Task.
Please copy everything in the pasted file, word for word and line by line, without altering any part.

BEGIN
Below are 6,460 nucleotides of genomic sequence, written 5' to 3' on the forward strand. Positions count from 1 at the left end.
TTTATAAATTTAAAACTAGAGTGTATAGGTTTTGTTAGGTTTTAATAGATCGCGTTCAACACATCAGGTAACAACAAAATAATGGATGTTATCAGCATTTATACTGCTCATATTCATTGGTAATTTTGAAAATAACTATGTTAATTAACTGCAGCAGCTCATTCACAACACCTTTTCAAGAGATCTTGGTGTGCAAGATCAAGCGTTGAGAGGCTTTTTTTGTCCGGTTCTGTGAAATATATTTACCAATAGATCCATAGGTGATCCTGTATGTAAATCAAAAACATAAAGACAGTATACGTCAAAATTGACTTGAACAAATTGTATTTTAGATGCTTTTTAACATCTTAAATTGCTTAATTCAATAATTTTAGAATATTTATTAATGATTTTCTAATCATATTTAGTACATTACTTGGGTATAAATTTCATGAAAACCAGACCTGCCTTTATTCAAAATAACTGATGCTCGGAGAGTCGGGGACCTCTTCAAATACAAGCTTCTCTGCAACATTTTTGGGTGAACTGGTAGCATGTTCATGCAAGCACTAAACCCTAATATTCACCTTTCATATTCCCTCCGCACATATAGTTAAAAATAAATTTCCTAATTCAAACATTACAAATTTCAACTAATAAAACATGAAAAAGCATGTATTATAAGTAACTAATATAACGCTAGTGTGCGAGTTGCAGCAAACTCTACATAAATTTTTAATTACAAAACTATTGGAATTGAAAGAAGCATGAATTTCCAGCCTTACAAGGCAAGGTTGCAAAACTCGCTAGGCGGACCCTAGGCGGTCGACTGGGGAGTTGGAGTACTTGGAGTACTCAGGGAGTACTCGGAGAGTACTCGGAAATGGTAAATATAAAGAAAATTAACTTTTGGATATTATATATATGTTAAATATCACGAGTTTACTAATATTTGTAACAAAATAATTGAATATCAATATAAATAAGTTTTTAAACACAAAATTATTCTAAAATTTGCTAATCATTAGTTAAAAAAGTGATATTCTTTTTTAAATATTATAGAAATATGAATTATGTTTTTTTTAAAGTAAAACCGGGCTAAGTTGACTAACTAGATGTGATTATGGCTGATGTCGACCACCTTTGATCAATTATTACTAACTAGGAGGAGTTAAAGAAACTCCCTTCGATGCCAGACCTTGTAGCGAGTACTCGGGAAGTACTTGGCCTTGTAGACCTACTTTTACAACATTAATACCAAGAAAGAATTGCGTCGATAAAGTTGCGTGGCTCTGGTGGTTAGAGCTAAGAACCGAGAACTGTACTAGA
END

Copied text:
Below are 6,460 nucleotides of genomic sequence, written 5' to 3' on the forward strand. Positions count from 1 at the left end.
TTTATAAATTTAAAACTAGAGTGTATAGGTTTTGTTAGGTTTTAATAGATCGCGTTCAACACATCAGGTAACAACAAAATAATGGATGTTATCAGCATTTATACTGCTCATATTCATTGGTAATTTTGAAAATAACTATGTTAATTAACTGCAGCAGCTCATTCACAACACCTTTTCAAGAGATCTTGGTGTGCAAGATCAAGCGTTGAGAGGCTTTTTTTGTCCGGTTCTGTGAAATATATTTACCAATAGATCCATAGGTGATCCTGTATGTAAATCAAAAACATAAAGACAGTATACGTCAAAATTGACTTGAACAAATTGTATTTTAGATGCTTTTTAACATCTTAAATTGCTTAATTCAATAATTTTAGAATATTTATTAATGATTTTCTAATCATATTTAGTACATTACTTGGGTATAAATTTCATGAAAACCAGACCTGCCTTTATTCAAAATAACTGATGCTCGGAGAGTCGGGGACCTCTTCAAATACAAGCTTCTCTGCAACATTTTTGGGTGAACTGGTAGCATGTTCATGCAAGCACTAAACCCTAATATTCACCTTTCATATTCCCTCCGCACATATAGTTAAAAATAAATTTCCTAATTCAAACATTACAAATTTCAACTAATAAAACATGAAAAAGCATGTATTATAAGTAACTAATATAACGCTAGTGTGCGAGTTGCAGCAAACTCTACATAAATTTTTAATTACAAAACTATTGGAATTGAAAGAAGCATGAATTTCCAGCCTTACAAGGCAAGGTTGCAAAACTCGCTAGGCGGACCCTAGGCGGTCGACTGGGGAGTTGGAGTACTTGGAGTACTCAGGGAGTACTCGGAGAGTACTCGGAAATGGTAAATATAAAGAAAATTAACTTTTGGATATTATATATATGTTAAATATCACGAGTTTACTAATATTTGTAACAAAATAATTGAATATCAATATAAATAAGTTTTTAAACACAAAATTATTCTAAAATTTGCTAATCATTAGTTAAAAAAGTGATATTCTTTTTTAAATATTATAGAAATATGAATTATGTTTTTTTTAAAGTAAAACCGGGCTAAGTTGACTAACTAGATGTGATTATGGCTGATGTCGACCACCTTTGATCAATTATTACTAACTAGGAGGAGTTAAAGAAACTCCCTTCGATGCCAGACCTTGTAGCGAGTACTCGGGAAGTACTTGGCCTTGTAGACCTACTTTTACAACATTAATACCAAGAAAGAATTGCGTCGATAAAGTTGCGTGGCTCTGGTGGTTAGAGCTAAGAACCGAGAACTGTACTAGA